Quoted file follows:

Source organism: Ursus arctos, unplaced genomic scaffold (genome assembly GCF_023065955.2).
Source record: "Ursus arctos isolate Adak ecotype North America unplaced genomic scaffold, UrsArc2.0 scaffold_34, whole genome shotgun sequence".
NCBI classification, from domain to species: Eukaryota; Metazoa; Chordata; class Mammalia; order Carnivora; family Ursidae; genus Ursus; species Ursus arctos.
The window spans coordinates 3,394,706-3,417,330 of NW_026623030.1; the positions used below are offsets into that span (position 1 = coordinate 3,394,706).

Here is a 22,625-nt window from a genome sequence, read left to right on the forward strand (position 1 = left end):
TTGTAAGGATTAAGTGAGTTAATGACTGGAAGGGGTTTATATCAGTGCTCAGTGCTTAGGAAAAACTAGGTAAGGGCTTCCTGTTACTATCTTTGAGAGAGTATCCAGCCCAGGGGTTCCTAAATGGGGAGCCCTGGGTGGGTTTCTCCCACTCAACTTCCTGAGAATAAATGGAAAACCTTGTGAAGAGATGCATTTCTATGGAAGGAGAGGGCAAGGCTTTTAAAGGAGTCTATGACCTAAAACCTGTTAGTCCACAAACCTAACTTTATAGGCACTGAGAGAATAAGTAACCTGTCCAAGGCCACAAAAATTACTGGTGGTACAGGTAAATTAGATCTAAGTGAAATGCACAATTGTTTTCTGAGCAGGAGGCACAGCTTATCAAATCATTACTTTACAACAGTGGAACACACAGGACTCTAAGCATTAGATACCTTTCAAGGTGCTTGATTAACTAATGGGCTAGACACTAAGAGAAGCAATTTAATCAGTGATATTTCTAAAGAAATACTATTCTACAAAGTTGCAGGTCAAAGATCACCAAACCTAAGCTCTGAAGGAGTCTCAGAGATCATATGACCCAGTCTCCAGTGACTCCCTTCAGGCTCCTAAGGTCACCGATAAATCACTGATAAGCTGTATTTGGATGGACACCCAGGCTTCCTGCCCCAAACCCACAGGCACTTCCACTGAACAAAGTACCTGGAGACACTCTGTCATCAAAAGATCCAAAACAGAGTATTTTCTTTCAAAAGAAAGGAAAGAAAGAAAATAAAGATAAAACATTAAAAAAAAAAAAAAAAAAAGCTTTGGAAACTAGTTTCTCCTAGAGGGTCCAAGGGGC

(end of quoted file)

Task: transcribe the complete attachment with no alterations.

Source organism: Ursus arctos, unplaced genomic scaffold (genome assembly GCF_023065955.2).
Source record: "Ursus arctos isolate Adak ecotype North America unplaced genomic scaffold, UrsArc2.0 scaffold_34, whole genome shotgun sequence".
NCBI classification, from domain to species: Eukaryota; Metazoa; Chordata; class Mammalia; order Carnivora; family Ursidae; genus Ursus; species Ursus arctos.
The window spans coordinates 3,394,706-3,417,330 of NW_026623030.1; the positions used below are offsets into that span (position 1 = coordinate 3,394,706).

Here is a 22,625-nt window from a genome sequence, read left to right on the forward strand (position 1 = left end):
TTGTAAGGATTAAGTGAGTTAATGACTGGAAGGGGTTTATATCAGTGCTCAGTGCTTAGGAAAAACTAGGTAAGGGCTTCCTGTTACTATCTTTGAGAGAGTATCCAGCCCAGGGGTTCCTAAATGGGGAGCCCTGGGTGGGTTTCTCCCACTCAACTTCCTGAGAATAAATGGAAAACCTTGTGAAGAGATGCATTTCTATGGAAGGAGAGGGCAAGGCTTTTAAAGGAGTCTATGACCTAAAACCTGTTAGTCCACAAACCTAACTTTATAGGCACTGAGAGAATAAGTAACCTGTCCAAGGCCACAAAAATTACTGGTGGTACAGGTAAATTAGATCTAAGTGAAATGCACAATTGTTTTCTGAGCAGGAGGCACAGCTTATCAAATCATTACTTTACAACAGTGGAACACACAGGACTCTAAGCATTAGATACCTTTCAAGGTGCTTGATTAACTAATGGGCTAGACACTAAGAGAAGCAATTTAATCAGTGATATTTCTAAAGAAATACTATTCTACAAAGTTGCAGGTCAAAGATCACCAAACCTAAGCTCTGAAGGAGTCTCAGAGATCATATGACCCAGTCTCCAGTGACTCCCTTCAGGCTCCTAAGGTCACCGATAAATCACTGATAAGCTGTATTTGGATGGACACCCAGGCTTCCTGCCCCAAACCCACAGGCACTTCCACTGAACAAAGTACCTGGAGACACTCTGTCATCAAAAGATCCAAAACAGAGTATTTTCTTTCAAAAGAAAGGAAAGAAAGAAAATAAAGATAAAACATTAAAAAAAAAAAAAAAAAAAGCTTTGGAAACTAGTTTCTCCTAGAGGGTCCAAGGGGC